Giving descriptions or instructions using visual or written prompts Oral reporting to the whole class Telling a story by using a sequence of three or more pictures Completing dialogue or conversation through written prompts Debating, either one-on-one or taking turns in small groups Brainstorming Completing incomplete stories Playing games When using performance-based assessments with beginner and intermediate English proficiency level ELLs, it is best to assess no more than three items at a time. Respond to "what" and "where" questions Ask for or respond to clarification Read addresses or telephone numbers Portfolio assessments Portfolios are practical ways of assessing student work throughout the entire year. With this method, you can systematically collect descriptive records of a variety of student work over time that reflects growth toward the achievement of specific curricular objectives.
Informal Assessments A to Z: A list of Ideas September 5, We all need to use assessments in our classroom to determine how our students are doing with the content, but if you are like me, you get a little bored with the same old thing every time.
I mean, just how many times can you do the ticket out the door? And if you are getting bored, you know your kiddos are, too! To be a bit creative, they are in alphabetical order.
Some you may have heard of, while others may be new to you. These are all ideas I have collected and compiled for you.
The overall goal is to build your toolkit and to help you come up with some new ideas the next time you need an informal assessment. At the end I have all these ideas in a PDF form for you to download and to reference later.
For some of these, there are pictures to make it easier for you to see. For others, there is just a description.
A — Anticipatory Guides Before the start of a unit, you would provide students with a few statements related to the unit. Students check if they agree with the statement or not.
This helps you get an idea of their prior knowledge. Then, after you have taught the unit, you can go back and reassess to see if their thinking has changed any.
B — Bump in the Road In this informal assessment, students write down something from the lesson that they found confusing or difficult. Each student writes a question about something that was discussed during the unit.
Then, students will open the crumpled paper and answer the question. If desired, you can then re-crumple and toss it again.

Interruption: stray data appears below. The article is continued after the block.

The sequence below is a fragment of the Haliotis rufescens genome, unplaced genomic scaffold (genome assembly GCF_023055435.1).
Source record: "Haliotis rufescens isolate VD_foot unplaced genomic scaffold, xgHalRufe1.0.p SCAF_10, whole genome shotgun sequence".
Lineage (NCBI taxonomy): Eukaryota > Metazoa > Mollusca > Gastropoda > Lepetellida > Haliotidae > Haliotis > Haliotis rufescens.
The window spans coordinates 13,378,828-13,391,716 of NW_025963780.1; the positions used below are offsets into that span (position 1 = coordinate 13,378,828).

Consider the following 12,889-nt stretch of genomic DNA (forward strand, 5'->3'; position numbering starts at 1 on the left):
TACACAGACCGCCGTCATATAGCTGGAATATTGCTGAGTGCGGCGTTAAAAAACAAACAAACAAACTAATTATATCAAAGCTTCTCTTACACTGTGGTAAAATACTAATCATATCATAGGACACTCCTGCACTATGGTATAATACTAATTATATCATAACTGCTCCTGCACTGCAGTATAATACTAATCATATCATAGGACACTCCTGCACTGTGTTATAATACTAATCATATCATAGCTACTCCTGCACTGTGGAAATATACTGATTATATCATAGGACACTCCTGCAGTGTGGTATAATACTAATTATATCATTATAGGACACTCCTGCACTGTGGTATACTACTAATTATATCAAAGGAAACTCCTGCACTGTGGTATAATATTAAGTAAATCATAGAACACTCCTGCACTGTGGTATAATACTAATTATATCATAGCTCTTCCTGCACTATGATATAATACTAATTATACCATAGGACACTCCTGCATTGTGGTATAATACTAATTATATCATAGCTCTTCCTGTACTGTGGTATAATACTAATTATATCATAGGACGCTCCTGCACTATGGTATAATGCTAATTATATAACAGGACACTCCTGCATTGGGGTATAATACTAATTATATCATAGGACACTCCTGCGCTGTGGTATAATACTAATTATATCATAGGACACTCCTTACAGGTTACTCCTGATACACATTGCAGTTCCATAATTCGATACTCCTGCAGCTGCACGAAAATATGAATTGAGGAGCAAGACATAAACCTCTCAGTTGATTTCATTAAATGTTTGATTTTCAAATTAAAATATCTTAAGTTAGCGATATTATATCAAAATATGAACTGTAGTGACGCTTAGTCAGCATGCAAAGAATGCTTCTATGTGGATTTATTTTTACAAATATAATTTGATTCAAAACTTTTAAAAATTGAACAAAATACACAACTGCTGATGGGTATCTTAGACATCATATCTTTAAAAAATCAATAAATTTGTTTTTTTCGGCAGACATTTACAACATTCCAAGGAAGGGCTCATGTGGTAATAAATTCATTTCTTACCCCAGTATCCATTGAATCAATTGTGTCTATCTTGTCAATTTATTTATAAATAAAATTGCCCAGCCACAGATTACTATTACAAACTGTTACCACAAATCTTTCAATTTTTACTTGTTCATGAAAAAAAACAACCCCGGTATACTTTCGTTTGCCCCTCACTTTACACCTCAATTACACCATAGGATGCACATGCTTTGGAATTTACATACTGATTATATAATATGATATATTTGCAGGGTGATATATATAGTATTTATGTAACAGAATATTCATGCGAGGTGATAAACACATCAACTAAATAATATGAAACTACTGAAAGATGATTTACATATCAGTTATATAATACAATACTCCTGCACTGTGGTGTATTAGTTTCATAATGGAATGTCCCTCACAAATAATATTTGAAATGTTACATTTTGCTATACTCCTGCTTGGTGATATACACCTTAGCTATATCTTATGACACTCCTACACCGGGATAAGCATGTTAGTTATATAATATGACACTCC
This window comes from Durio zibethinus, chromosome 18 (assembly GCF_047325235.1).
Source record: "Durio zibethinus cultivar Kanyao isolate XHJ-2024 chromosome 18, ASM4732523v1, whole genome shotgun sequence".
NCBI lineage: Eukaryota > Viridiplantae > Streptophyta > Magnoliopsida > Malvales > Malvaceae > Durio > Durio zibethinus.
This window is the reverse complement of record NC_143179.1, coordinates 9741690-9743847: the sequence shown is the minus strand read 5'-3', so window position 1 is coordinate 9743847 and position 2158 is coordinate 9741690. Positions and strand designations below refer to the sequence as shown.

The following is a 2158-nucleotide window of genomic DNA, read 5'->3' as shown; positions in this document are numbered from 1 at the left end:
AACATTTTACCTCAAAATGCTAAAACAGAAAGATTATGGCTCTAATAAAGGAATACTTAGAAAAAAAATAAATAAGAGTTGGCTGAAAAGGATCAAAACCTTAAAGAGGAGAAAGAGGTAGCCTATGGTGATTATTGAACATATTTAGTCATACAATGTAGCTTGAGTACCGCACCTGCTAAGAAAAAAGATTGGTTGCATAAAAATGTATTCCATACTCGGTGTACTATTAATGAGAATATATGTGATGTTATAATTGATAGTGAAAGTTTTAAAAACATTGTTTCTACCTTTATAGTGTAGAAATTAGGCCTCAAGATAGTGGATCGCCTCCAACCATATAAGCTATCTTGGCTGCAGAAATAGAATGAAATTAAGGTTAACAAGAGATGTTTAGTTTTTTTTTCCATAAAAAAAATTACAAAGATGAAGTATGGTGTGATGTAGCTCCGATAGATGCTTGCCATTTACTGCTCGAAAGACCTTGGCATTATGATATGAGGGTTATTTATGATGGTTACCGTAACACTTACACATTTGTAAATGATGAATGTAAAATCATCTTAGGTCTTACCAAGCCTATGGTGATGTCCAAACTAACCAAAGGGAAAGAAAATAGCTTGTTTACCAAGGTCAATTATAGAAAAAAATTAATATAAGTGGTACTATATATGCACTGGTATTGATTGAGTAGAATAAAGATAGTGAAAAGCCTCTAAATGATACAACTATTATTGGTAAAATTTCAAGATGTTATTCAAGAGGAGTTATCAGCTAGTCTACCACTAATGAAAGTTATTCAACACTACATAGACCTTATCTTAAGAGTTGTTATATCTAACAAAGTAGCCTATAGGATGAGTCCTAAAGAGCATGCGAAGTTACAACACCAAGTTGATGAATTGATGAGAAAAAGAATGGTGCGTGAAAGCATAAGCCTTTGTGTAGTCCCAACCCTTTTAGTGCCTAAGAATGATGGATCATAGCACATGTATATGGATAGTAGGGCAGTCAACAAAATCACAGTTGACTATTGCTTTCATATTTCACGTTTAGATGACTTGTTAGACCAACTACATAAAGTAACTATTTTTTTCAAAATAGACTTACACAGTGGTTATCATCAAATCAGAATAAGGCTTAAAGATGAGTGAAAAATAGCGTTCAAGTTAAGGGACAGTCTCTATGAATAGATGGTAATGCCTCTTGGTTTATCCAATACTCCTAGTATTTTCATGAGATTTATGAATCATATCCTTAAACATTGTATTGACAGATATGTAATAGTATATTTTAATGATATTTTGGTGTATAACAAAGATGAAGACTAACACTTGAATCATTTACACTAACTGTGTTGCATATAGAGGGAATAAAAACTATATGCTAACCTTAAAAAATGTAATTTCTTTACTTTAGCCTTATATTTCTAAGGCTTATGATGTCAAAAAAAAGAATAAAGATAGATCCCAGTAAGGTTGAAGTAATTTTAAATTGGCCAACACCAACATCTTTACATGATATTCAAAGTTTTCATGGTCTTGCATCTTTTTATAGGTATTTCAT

Have the next student who opens it add any additional information. You can continue one more time and have students add anything, make changes, or even present the class with a new question or answer.
Then, students begin passing around a stapler and add their link to a chain that begins forming. They will stand back-to-back. The teacher will ask a question while they both respond on their white boards.
After a few minutes, the students both turn around and show their answers. This can be provided when students enter the classroom, related to something prior to the learning, or after students have learned the content, it can be given to them on the way out.
Some teachers have done both. This has been used as a method to help teachers assess whether they need to review or reteach. F — Four Corners In this assessment the teacher places terms, answers to questions, or concepts in each of the corners of the room.
An alternative is to place a multiple choice question on a doc cam and have students move to the labeled corner that they think is the answer.“student writing assessments” is broader due to the limited number of standardized, adequate measures to assess a complex and iterative construct like writing.
Alignment of K Writing Goals and Assessment Just as a comprehensive assessment system explicitly linked to reading goals is a critical component.
The good news is you can effectively and informatively assess your student's writing skills using informal techniques.
The following information is designed to give you . Administering informal assessments on a regular basis throughout the school year provides useful information that can help teachers to identify the individual strengths and weakness of each student — and most importantly, guide the next steps in instruction.
Informal assessment information can help you decide. Formative (Informal) Assessment Strategies Tools for Formative Assessment Techniques to Check for Understanding Index Card Summaries/Questions Periodically, distribute index cards and ask students to write on both Closing activity where students respond in writing or verbally to short assignments.
Turn to Your Partner. This page covers the key aspects of formal and informal writing styles. Before deciding which style is appropriate to your message you should read our page: Know your Audience.
You may also find our page: Writing Styles helpful, part of our study skills section, it summarises the main styles of. volves: brief informal oral responses as students work; thorough grading of just a few student-selected, polished pieces; focus on a few errors at a time; cu- __ Paces writing effectively, spends the right amount of time on each part.
__ Produces writing that is easy to follow from section to section. Voice.